The evidence was recorded with reference to O.S.No.54 of 1995.
On behalf of the appellant, P.Ws.1 and 2 were examined and Exs.A1 to A28 were filed.
On behalf of the 1st respondent, DWs.1 and 2 were examined and Exs.B1 to B54 were filed.
In addition to that, the Court has taken on record the evidence marked through third party as Exs.X1 to X21.
On hearing the learned counsel for the parties, we find that the following points arise for consideration in the appeals: A.S.No.161 of 1995: (a) Whether the 1st respondent is entitled to recover a sum of Rs.13,50,219.28 ps towards retrieval charges?.
(b) Whether the appellant was entitled for restoration of the goods to it in the same condition in which it was entrusted to the 1st respondent.
A.S.No.1686 of 1995: (a) Whether the appellant was entitled to withhold the EMD in the absence of any termination of contract or imposition of penalty?.
(b) Whether the failure on the part of the 1st respondent to transport the goods upto destination was on account of any force majeure factum or on account of any negligence on its part?.
A.S.No.1687 of 1995: (a) Whether the 1st respondent is not entitled to actual proportionate freight charges?.
(b) Whether the appellant was entitled to deny the charges for detention of trailors to the 1st respondent in spite of the fact that the goods have been transported to a considerable distance?.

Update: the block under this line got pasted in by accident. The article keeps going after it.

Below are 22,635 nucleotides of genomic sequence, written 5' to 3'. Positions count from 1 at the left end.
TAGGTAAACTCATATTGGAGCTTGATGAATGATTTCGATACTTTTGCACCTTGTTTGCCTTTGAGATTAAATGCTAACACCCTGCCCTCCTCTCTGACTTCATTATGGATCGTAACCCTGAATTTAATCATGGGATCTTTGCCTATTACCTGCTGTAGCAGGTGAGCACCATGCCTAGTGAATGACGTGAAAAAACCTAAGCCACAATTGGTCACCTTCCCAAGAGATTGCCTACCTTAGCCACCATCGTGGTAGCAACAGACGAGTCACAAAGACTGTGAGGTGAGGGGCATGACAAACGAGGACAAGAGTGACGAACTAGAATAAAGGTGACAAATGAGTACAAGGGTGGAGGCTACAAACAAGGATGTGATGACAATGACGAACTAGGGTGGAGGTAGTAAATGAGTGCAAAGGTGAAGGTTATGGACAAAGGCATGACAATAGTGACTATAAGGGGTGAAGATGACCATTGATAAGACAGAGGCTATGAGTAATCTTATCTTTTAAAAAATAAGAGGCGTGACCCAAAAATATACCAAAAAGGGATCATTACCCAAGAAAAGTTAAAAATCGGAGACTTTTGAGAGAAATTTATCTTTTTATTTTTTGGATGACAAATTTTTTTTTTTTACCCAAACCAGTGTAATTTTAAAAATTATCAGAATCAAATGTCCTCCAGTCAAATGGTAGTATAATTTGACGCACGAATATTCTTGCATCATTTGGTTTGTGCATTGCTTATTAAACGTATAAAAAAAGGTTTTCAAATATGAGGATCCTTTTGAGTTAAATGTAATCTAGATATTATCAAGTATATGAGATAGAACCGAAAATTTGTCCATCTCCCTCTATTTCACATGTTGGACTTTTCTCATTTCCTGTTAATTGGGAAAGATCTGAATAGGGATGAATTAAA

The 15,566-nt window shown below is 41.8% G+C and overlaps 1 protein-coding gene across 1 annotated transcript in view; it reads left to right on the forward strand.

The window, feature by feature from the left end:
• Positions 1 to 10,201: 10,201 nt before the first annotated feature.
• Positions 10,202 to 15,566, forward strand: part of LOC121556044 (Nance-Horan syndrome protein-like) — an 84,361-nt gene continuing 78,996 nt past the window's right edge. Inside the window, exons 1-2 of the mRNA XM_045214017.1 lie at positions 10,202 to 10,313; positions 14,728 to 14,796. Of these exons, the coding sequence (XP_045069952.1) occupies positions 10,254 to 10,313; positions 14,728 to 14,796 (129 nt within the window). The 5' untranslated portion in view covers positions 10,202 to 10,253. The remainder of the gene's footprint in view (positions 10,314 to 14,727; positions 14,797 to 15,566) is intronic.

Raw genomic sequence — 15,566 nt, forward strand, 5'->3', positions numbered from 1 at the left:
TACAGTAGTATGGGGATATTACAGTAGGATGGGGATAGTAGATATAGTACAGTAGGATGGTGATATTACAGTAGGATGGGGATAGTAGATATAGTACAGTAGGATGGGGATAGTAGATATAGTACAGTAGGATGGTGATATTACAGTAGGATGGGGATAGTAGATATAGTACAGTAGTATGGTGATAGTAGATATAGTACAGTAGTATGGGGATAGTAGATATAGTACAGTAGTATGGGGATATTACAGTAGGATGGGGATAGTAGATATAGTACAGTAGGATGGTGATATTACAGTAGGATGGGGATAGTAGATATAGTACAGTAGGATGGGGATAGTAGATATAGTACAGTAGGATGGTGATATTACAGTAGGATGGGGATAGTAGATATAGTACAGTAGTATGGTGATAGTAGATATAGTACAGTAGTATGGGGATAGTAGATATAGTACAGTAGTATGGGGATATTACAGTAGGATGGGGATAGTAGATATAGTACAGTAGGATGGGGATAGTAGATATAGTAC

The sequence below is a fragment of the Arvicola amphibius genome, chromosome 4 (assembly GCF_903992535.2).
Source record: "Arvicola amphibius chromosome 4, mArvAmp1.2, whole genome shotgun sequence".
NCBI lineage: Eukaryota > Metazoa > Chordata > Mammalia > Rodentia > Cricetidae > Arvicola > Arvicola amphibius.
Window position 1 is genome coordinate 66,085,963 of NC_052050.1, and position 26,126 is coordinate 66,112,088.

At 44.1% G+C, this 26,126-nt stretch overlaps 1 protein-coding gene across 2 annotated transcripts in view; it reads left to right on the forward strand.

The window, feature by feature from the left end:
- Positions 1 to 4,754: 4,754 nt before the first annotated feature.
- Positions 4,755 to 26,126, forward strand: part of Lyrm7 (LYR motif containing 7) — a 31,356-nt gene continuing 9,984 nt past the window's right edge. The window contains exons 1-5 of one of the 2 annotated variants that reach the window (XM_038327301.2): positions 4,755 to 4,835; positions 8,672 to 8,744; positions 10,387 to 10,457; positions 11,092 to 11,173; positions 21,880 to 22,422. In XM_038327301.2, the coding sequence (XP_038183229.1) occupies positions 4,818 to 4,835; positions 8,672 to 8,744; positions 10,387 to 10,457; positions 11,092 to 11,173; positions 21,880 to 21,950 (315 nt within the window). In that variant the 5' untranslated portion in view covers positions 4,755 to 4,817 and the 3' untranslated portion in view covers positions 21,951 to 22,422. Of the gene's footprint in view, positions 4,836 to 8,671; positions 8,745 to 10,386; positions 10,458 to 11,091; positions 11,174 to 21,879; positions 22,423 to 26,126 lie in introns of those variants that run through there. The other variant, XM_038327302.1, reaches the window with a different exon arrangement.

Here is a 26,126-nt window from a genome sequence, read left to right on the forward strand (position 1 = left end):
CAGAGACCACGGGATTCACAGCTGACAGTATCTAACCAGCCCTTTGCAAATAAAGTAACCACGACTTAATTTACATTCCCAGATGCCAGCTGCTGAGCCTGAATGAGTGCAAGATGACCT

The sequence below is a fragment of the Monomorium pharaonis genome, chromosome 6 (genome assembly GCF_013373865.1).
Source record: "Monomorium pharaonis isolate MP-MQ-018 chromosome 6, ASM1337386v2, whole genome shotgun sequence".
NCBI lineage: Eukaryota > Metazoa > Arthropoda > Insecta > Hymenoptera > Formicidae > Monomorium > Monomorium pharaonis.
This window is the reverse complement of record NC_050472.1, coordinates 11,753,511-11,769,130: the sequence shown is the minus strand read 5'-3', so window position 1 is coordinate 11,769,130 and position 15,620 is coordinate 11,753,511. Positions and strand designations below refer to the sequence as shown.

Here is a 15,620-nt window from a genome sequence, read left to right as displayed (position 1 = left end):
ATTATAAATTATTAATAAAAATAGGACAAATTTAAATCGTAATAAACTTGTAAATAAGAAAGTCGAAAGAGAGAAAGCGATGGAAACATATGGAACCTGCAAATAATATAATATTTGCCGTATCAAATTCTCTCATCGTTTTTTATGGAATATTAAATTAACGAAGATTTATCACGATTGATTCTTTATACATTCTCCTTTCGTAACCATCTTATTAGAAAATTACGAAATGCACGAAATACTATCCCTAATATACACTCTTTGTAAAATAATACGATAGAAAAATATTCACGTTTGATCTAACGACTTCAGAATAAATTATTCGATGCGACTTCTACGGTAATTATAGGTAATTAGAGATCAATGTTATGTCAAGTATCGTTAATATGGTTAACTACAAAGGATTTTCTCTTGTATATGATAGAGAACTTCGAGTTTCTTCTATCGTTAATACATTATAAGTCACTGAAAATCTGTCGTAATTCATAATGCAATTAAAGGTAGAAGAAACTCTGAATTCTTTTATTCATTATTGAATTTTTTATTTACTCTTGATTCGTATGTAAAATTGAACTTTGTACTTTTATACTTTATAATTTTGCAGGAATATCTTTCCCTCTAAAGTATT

A.S.No.1717 of 2003: (a) Whether the appellant complied with Section 10 of the Act before it filed O.S.No.54 of 1995?.
(b) Whether it is open for this Court to entertain the objection or ground as to the non-compliance of Section 10 of the Act though it was not raised before the trial Court?.
In a way, the discussion in relation to the points referred to above overlaps each other.
Having regard to the controversies of the respective parties, we propose to undertake the common discussion, which in our opinion would cover the entire gamut of the appeals.
The appellant imported an item of steel, which is not only abnormal in size, but also in dimension.
After it was imported from Japan through sea, arrangements were made for transporting it to Bhilai.
Having regard to the volume of the contract and the specification of the job, tenders were invited and, on processing the same, contract was awarded to the 1st respondent.
Hardly, there was any problem or complaint till one of the vehicles loaded with item met with a mishap.
The appellant alleged that the mishap could have been avoided, had the 1st respondent taken adequate care.
After going through the voluminous oral and documentary evidence, we find that the 1st respondent has taken every possible care and arranged the vehicles of suitable specifications.
The same is evident from the fact that even the vehicle, which met with an accident, had crossed through 12 spans of the bridge, which was constructed way back in the year 1933, and it is only on account of the collapse of the 13th span that the vehicle fell in the rivulet.
The record is not clear as to whether the appellant has taken clearance from the concerned authorities of the National Highway.
However, it is too difficult to hold that there is gross negligence on the part of the 1st respondent in transporting the goods.
This is fortified from the fact that the two other vehicles loaded with the same goods reached a place far ahead of about 100 kilometers away from the place of the accident and the further progress was hampered due to the objections raised by the authorities of the National Highway Department.
The effort made by the appellant was mainly to get back the goods and transport them to Bhilai.